Today is our final planning day for panels. We’ll talk about writing discussion questions and posting your readings, questions, and materials to this course site.
First, let’s start with this question: In your experience what makes a good discussion in the classroom and out?
Writing discussion questions
Once your group feels like it has a strong grasp on your phenomenon, you’ll need to align 4 things:
- your reading(s), which should get at the complexity, history, and newsworthiness (or relevance) of your chosen phenomenon
- your online discussion questions, which should be focused mostly on our experiences with, opinions about, or responses to the phenomenon
- your in-class discussion questions, which will be about the phenomenon, but more importantly the readings. These will build from the chat online the night before.
- your counter-technology, which will go beyond common-sense approaches you’d see on your local evening news broadcast.
By “align” I mean that these four elements should work together and not feel like a potpourri of topics or distinct tasks — each one builds from the next to co-create a meaningful and purposeful (yet still unpredictable) discussion.
While conversations will occur online before class, your group will have a chance to push on certain threads in class before unveiling your counter-technology in class. As such, we want to think about the kinds of questions that make group conversation meaningful.
This handout from one university walks us through some of the different kinds of questions you can ask as a discussion leader:
Example: The Gig Economy
Reading: “Why Hasn’t the Gig Economy Killed Traditional Work?” (NPR, March 26, 2019)
Note these are general questions and not tied to any readings. They are also posted on the plan (see below) and on our social media platform (Section 1 will post these question on the notes tab on the Hypothes.is area of their chosen readings. Section 2 will post these questions with their links on our Facebook Group):
Q1: Uber, Lyft, and AirBnB, are the most common examples of companies in the gig economy. What are some others, whether you’ve used them or not?
Q2: Have you used a service offered in the the gig economy? What has been your experience with them as a consumer?
Q3: Drivers, hosts, babysitters, helpers, shoppers — these are the jobs workers do in the the gig economy. Have any of you worked these jobs (or know people who do)?
In-class discussion questions.
Note these are tied the specific readings, but then branch outward. these could also be revised as I collect info from responses to the above questions:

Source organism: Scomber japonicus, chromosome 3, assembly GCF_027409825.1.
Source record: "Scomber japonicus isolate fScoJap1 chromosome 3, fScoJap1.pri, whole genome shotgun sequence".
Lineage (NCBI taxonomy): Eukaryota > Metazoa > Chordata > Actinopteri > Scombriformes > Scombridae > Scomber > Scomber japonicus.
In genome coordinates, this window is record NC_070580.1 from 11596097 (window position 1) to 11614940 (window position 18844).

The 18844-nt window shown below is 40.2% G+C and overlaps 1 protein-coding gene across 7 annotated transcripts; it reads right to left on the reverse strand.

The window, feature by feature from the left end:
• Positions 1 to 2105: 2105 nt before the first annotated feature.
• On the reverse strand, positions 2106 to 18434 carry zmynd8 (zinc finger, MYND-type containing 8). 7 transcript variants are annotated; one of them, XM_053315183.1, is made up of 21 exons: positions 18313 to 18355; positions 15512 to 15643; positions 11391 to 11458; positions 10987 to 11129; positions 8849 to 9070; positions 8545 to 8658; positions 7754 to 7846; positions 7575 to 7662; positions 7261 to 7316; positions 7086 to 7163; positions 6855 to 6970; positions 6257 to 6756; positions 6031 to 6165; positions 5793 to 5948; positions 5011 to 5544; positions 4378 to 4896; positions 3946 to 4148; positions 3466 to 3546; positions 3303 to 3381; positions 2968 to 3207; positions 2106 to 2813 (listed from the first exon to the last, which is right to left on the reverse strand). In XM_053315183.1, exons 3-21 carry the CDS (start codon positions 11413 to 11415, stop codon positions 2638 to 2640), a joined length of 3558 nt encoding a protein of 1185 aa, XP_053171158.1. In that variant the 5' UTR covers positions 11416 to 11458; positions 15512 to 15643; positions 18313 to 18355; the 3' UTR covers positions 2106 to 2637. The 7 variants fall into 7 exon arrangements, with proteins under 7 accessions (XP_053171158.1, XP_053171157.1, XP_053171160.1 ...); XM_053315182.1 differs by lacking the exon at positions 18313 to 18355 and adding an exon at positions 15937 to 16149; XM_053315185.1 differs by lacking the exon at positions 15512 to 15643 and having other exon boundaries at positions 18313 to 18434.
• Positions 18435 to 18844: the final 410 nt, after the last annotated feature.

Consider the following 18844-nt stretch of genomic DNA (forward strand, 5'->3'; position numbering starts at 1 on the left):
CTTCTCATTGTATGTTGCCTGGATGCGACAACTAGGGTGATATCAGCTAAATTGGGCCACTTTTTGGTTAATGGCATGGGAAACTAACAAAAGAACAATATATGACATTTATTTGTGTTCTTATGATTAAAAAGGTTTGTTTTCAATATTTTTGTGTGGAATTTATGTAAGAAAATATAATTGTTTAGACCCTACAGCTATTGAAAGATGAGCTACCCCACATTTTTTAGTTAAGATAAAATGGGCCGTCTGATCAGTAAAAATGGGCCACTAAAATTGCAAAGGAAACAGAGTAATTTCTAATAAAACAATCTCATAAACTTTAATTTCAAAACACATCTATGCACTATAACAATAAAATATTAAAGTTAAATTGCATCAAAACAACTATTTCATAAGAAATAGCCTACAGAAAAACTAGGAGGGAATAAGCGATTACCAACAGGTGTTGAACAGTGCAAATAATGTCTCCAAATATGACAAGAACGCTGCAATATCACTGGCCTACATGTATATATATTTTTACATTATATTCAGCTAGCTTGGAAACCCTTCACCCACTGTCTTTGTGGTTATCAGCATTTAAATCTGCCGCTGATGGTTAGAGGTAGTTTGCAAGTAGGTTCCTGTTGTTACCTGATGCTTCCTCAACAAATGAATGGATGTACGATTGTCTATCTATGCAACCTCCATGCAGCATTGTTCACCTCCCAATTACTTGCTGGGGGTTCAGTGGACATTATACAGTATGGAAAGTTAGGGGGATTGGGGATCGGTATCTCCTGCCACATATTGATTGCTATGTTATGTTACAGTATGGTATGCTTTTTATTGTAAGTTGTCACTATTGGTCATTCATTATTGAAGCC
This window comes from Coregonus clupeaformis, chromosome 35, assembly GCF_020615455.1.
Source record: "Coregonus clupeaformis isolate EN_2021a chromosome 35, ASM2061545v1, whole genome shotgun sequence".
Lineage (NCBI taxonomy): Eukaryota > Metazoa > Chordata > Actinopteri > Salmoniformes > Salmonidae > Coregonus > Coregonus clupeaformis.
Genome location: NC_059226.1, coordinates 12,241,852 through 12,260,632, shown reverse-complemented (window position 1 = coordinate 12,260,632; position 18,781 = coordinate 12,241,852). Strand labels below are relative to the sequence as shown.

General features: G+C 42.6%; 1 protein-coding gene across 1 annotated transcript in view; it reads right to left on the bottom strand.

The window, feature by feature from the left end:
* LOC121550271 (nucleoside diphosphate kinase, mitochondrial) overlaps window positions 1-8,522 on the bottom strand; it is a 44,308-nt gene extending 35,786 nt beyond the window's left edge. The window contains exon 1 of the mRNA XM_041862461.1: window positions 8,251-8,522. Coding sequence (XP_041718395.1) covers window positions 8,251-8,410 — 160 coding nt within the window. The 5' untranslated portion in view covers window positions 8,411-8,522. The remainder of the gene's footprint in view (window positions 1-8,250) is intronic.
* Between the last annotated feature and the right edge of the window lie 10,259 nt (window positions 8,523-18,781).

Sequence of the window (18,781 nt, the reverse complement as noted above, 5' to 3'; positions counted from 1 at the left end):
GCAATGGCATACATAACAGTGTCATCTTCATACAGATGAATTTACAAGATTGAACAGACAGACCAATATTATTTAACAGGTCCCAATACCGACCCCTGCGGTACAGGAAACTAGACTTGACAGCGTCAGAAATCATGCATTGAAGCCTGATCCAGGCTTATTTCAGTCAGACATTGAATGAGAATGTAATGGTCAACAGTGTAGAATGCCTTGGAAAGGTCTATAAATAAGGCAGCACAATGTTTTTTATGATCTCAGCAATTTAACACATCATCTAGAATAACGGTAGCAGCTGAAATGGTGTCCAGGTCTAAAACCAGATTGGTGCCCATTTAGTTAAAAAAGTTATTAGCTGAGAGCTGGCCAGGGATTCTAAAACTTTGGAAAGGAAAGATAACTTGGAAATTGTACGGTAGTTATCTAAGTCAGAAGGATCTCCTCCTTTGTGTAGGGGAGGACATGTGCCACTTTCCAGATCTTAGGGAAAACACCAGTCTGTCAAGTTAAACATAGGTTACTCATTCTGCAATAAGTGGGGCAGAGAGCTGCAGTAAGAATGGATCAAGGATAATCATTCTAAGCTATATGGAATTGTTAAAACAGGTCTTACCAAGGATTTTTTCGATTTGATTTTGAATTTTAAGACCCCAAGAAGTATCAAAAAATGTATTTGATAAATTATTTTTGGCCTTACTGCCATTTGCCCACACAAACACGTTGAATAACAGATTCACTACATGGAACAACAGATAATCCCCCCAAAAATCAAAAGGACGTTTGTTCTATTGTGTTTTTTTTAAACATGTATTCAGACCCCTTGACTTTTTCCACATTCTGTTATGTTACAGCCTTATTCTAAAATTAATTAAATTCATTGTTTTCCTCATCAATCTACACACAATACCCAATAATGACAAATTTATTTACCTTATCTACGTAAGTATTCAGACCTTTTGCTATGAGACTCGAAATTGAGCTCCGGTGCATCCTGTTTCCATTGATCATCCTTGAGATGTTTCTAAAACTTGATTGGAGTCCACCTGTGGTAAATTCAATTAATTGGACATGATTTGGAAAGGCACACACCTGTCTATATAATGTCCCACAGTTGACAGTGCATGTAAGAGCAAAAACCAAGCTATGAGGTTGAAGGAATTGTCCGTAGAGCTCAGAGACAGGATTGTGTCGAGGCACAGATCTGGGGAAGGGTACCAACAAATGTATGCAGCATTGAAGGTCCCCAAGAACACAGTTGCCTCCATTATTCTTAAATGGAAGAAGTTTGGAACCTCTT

Q1: The beginning of the article include many links to studies about “the gig economy.” Who went upstream via the links at the beginning of this article? What patterns do you notice when you did this?
Q2: The article notes that Arun Sundararajan, author of The Sharing Economy: The End of Employment and the Rise of Crowd-Based Capitalism, doesn’t believe the research trends in the links at the beginning of this article. Why? What else does he predict about the gig economy?
Q3: The article explains some of the differences between working for one’s self and working for “a firm” (aka a corporation or company). What are these differences and why is it important to studying them?
Posting your plan
At least 2 days before (preferably more), you’ll post your plan to our course site. This includes your panel members, online questions and links to your readings and counter-technologies. In addition, you should use the Document tab on the right side of the post page to:
- Mark the category of Unit 3 (if unmarked)
- Tag your post with relevant terms.
- Choose an appropriate featured image, which will show up on our home page.
Here’s an example of how you should set this up, starting with the title:
Section 1 // 11:00 a.m. // #doxing
Panel members: Rachel, Joe, Laura, Lex
Online discussion questions:
Q1: Do you think doxxing is ever justified?
Q2: What are some cases of doxxing you’ve heard about in the news?
Q3: Should doxxing have consequences? If yes, what kind?
Readings (link the title and include the publication name and date in parenthesis):
“Women Explain Why They Are Boycotting Twitter” (Gizmodo, October 2017)
“Whatever Your Side, Doxing Is a Perilous Form of Justice” (Wired, August 2017)
Counter-technology: Dox Yourself! (Google Doc)
→ For top-secret directions on how to post to the course site, including the username and password you’ll be using, look at this Google Doc here. ←
As you might recall, 20% of your grade in this unit is based on your online participation, but the other 80% is assessed, at least in part, by your peers. Here’s how. Both forms can be found in the Unit 3 menu, above. ↑
- 50% panel performance. This grade is determined via ratings from the Evaluation Form. I use the average overall score from the class to determine this grade.
- 30% individual contributions. This grade is determined, in part, by an internal evaluation form, that you and your group-mates will complete after your discussion. You also have a chance to elaborate on your experience in your final individual reflection.
Homework for Tuesday, 4/18
Read assigned texts for Group 1 and post comments online by Monday evening.